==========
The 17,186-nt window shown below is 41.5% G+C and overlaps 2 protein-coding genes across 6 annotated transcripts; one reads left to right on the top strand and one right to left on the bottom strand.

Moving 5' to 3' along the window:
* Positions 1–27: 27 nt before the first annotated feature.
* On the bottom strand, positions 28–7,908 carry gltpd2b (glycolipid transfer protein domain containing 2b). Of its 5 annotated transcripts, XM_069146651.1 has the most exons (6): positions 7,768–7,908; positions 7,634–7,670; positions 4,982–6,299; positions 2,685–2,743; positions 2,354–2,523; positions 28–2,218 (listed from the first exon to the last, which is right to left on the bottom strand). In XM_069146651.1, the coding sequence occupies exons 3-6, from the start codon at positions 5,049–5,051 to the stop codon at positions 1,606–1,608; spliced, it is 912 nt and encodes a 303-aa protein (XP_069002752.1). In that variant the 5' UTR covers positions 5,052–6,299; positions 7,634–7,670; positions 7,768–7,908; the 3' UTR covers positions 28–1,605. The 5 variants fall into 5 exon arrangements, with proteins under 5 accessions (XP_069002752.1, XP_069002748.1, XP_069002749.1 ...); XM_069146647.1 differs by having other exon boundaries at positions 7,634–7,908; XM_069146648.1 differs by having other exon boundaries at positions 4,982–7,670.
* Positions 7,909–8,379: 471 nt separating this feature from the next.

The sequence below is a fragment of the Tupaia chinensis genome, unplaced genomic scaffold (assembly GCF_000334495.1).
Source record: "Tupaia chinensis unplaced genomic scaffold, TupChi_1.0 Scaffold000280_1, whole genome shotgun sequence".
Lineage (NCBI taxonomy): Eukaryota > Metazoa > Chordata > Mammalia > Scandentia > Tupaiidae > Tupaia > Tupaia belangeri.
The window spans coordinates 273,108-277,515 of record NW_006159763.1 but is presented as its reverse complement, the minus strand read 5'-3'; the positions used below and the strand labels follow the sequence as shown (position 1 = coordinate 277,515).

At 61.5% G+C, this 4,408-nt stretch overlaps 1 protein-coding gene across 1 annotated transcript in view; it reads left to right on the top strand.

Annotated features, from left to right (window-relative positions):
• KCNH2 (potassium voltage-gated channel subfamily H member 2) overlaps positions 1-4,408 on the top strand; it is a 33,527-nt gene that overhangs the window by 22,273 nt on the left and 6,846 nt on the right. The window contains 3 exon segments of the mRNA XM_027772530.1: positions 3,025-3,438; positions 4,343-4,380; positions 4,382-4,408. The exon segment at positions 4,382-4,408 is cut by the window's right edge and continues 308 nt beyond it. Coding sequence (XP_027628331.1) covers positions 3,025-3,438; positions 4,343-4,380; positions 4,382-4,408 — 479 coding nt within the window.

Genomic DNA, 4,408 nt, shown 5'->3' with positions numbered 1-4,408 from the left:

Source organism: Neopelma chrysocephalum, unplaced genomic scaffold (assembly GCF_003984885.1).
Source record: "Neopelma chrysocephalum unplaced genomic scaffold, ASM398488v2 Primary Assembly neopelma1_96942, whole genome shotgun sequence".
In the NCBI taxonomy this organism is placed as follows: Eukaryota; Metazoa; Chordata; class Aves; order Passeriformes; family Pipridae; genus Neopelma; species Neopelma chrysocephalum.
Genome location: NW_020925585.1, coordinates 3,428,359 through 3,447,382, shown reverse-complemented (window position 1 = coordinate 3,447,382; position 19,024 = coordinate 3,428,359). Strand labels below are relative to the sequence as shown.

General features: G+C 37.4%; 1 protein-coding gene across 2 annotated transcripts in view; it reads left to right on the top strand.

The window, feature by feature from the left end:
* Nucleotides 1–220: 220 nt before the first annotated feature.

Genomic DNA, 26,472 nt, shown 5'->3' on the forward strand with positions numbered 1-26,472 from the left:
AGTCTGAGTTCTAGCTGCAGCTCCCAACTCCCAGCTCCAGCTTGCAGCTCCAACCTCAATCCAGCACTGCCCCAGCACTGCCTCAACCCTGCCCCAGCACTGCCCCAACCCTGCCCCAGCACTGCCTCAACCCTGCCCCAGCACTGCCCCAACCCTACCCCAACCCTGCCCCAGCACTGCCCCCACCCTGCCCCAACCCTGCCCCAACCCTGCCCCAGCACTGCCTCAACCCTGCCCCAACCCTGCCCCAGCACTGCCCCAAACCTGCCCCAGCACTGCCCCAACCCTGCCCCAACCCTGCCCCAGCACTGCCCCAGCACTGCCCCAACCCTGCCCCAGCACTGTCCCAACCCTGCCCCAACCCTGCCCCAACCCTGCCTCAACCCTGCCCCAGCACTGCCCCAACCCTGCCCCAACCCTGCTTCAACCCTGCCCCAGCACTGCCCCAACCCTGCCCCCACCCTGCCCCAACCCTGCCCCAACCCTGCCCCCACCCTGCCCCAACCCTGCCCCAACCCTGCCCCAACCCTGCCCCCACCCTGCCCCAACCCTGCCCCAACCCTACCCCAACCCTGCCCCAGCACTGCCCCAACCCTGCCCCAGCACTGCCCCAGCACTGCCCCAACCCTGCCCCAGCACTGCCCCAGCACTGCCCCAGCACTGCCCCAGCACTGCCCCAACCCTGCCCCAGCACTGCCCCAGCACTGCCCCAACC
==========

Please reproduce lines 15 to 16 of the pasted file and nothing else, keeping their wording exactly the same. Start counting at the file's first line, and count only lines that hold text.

Source record: "Neopelma chrysocephalum unplaced genomic scaffold, ASM398488v2 Primary Assembly neopelma1_96942, whole genome shotgun sequence".
In the NCBI taxonomy this organism is placed as follows: Eukaryota; Metazoa; Chordata; class Aves; order Passeriformes; family Pipridae; genus Neopelma; species Neopelma chrysocephalum.